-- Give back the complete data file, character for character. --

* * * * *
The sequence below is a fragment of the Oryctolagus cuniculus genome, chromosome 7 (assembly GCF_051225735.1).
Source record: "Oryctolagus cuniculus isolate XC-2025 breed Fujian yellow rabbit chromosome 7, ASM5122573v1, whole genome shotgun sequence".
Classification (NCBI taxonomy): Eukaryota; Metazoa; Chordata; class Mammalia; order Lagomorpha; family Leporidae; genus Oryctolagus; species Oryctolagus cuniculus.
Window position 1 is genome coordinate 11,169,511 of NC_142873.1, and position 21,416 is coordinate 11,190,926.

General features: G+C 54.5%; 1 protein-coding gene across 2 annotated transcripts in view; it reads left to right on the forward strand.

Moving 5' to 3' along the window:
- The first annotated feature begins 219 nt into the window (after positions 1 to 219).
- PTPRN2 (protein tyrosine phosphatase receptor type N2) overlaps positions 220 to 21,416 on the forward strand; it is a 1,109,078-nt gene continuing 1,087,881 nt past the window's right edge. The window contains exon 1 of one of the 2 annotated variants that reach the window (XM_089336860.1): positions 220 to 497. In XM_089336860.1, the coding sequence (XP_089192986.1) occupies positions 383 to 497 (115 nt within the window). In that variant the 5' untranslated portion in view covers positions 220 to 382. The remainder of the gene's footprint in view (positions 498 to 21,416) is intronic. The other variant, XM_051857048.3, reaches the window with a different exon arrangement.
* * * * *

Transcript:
The sequence below is a fragment of the Oryctolagus cuniculus genome, chromosome 7 (assembly GCF_051225735.1).
Source record: "Oryctolagus cuniculus isolate XC-2025 breed Fujian yellow rabbit chromosome 7, ASM5122573v1, whole genome shotgun sequence".
Classification (NCBI taxonomy): Eukaryota; Metazoa; Chordata; class Mammalia; order Lagomorpha; family Leporidae; genus Oryctolagus; species Oryctolagus cuniculus.
Window position 1 is genome coordinate 11,169,511 of NC_142873.1, and position 21,416 is coordinate 11,190,926.

General features: G+C 54.5%; 1 protein-coding gene across 2 annotated transcripts in view; it reads left to right on the forward strand.

Moving 5' to 3' along the window:
- The first annotated feature begins 219 nt into the window (after positions 1 to 219).
- PTPRN2 (protein tyrosine phosphatase receptor type N2) overlaps positions 220 to 21,416 on the forward strand; it is a 1,109,078-nt gene continuing 1,087,881 nt past the window's right edge. The window contains exon 1 of one of the 2 annotated variants that reach the window (XM_089336860.1): positions 220 to 497. In XM_089336860.1, the coding sequence (XP_089192986.1) occupies positions 383 to 497 (115 nt within the window). In that variant the 5' untranslated portion in view covers positions 220 to 382. The remainder of the gene's footprint in view (positions 498 to 21,416) is intronic. The other variant, XM_051857048.3, reaches the window with a different exon arrangement.